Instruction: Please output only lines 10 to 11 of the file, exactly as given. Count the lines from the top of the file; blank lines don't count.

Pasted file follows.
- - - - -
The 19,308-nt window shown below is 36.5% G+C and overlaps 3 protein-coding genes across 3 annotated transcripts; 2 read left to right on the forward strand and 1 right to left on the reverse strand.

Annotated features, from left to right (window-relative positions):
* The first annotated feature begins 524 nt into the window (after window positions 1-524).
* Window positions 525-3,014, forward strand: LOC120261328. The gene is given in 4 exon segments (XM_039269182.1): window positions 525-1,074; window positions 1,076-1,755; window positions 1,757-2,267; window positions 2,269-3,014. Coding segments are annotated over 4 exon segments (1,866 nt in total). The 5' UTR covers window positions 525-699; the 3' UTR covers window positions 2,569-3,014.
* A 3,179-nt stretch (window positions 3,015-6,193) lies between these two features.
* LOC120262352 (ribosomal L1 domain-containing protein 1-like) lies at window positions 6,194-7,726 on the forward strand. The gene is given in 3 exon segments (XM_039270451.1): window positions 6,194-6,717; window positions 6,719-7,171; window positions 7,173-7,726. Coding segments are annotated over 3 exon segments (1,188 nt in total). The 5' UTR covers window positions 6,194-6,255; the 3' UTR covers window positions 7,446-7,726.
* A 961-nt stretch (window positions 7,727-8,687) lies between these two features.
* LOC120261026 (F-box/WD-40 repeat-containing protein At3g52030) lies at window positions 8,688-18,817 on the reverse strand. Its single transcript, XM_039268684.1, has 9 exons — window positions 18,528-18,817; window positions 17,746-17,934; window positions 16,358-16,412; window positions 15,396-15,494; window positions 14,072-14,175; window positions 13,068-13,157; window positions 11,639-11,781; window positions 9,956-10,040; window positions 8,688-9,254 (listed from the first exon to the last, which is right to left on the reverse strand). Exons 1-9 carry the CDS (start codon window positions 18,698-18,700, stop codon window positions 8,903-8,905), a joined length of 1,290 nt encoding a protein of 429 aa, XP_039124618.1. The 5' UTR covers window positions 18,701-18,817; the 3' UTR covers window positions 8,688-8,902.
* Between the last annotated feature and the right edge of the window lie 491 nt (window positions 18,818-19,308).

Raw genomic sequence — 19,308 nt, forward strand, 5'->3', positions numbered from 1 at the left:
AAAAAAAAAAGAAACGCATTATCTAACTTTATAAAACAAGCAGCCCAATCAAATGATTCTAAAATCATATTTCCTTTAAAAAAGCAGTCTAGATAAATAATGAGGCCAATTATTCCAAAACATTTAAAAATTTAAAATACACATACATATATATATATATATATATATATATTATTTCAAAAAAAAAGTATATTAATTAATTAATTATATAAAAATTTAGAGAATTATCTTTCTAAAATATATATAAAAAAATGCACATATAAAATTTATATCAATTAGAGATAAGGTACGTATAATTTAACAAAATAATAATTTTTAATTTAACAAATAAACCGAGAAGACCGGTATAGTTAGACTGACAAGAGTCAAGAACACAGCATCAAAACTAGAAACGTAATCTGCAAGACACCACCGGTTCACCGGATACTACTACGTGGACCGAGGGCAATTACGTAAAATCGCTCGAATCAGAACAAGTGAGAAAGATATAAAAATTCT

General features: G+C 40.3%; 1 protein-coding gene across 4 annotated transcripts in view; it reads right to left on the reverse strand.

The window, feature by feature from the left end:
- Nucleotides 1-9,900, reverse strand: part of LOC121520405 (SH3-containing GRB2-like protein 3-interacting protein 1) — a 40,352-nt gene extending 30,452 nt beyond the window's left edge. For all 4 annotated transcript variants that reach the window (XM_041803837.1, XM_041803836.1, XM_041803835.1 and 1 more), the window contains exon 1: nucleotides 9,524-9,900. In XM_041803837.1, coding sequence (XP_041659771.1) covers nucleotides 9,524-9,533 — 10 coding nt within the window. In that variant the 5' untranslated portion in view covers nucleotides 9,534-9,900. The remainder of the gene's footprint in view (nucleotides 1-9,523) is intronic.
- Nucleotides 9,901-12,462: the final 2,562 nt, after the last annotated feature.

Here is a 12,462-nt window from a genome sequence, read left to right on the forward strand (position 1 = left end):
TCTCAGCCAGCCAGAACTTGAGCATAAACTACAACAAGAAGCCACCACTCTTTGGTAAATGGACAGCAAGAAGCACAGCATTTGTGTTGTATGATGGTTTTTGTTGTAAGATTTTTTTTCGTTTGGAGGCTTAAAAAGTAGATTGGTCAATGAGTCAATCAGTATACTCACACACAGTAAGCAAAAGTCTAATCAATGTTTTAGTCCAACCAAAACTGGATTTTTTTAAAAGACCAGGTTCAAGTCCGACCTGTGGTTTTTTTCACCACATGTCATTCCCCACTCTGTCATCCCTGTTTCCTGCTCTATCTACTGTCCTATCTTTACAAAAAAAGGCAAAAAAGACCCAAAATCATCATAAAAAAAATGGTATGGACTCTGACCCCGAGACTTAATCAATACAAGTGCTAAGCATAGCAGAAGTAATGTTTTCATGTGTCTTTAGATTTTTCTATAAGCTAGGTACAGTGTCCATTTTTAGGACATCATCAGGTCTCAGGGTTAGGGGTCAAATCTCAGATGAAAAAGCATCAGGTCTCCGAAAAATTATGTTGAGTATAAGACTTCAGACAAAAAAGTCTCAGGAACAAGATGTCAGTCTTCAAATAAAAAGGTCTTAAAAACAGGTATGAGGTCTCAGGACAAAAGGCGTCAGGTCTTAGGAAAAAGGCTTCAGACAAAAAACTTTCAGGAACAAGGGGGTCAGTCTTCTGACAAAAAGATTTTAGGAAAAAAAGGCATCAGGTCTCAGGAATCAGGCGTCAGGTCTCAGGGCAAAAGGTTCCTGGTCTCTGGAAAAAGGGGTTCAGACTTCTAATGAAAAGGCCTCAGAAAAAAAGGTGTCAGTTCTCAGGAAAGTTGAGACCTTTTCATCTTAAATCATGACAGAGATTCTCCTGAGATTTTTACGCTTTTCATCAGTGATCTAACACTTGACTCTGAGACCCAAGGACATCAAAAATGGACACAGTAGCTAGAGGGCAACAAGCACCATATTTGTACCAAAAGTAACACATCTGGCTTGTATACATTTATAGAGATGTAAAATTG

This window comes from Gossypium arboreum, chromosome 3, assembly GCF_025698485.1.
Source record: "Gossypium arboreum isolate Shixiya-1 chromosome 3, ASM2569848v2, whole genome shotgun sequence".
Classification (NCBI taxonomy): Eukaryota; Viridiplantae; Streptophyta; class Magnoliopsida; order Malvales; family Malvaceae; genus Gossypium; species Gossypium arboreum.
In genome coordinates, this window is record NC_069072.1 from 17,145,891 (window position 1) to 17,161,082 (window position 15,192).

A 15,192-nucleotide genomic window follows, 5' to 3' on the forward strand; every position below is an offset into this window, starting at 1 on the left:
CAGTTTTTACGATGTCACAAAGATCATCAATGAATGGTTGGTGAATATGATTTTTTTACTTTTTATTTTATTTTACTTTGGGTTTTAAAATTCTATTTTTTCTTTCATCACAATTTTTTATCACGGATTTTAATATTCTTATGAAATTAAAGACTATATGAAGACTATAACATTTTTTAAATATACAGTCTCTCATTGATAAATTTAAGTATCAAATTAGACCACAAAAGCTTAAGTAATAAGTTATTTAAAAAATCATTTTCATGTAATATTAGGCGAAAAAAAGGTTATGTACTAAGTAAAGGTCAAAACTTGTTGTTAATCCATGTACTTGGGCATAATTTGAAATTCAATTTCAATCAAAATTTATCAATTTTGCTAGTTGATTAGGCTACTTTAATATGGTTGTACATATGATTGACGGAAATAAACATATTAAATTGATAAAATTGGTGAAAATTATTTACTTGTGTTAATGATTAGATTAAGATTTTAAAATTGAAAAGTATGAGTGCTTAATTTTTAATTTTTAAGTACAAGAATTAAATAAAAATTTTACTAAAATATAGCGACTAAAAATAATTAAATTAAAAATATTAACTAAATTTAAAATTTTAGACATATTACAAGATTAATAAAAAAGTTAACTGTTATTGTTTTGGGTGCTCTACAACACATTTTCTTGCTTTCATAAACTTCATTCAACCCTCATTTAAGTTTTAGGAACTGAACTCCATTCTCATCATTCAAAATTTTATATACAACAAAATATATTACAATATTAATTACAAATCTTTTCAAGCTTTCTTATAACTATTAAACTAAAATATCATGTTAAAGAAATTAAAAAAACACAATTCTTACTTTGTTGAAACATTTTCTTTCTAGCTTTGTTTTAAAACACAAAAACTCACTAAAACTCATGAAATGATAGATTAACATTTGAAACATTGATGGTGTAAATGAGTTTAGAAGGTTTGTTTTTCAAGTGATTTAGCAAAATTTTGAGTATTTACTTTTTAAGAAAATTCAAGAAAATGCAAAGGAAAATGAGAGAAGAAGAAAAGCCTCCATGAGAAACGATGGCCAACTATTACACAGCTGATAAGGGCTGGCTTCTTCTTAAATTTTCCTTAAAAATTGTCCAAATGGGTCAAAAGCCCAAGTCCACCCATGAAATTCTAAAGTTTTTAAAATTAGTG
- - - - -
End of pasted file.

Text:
Raw genomic sequence — 19,308 nt, forward strand, 5'->3', positions numbered from 1 at the left:
AAAAAAAAAAGAAACGCATTATCTAACTTTATAAAACAAGCAGCCCAATCAAATGATTCTAAAATCATATTTCCTTTAAAAAAGCAGTCTAGATAAATAATGAGGCCAATTATTCCAAAACATTTAAAAATTTAAAATACACATACATATATATATATATATATATATATATTATTTCAAAAAAAAAGTATATTAATTAATTAATTATATAAAAATTTAGAGAATTATCTTTCTAAAATATATATAAAAAAATGCACATATAAAATTTATATCAATTAGAGATAAGGTACGTATAATTTAACAAAATAATAATTTTTAATTTAACAAATAAACCGAGAAGACCGGTATAGTTAGACTGACAAGAGTCAAGAACACAGCATCAAAACTAGAAACGTAATCTGCAAGACACCACCGGTTCACCGGATACTACTACGTGGACCGAGGGCAATTACGTAAAATCGCTCGAATCAGAACAAGTGAGAAAGATATAAAAATTCT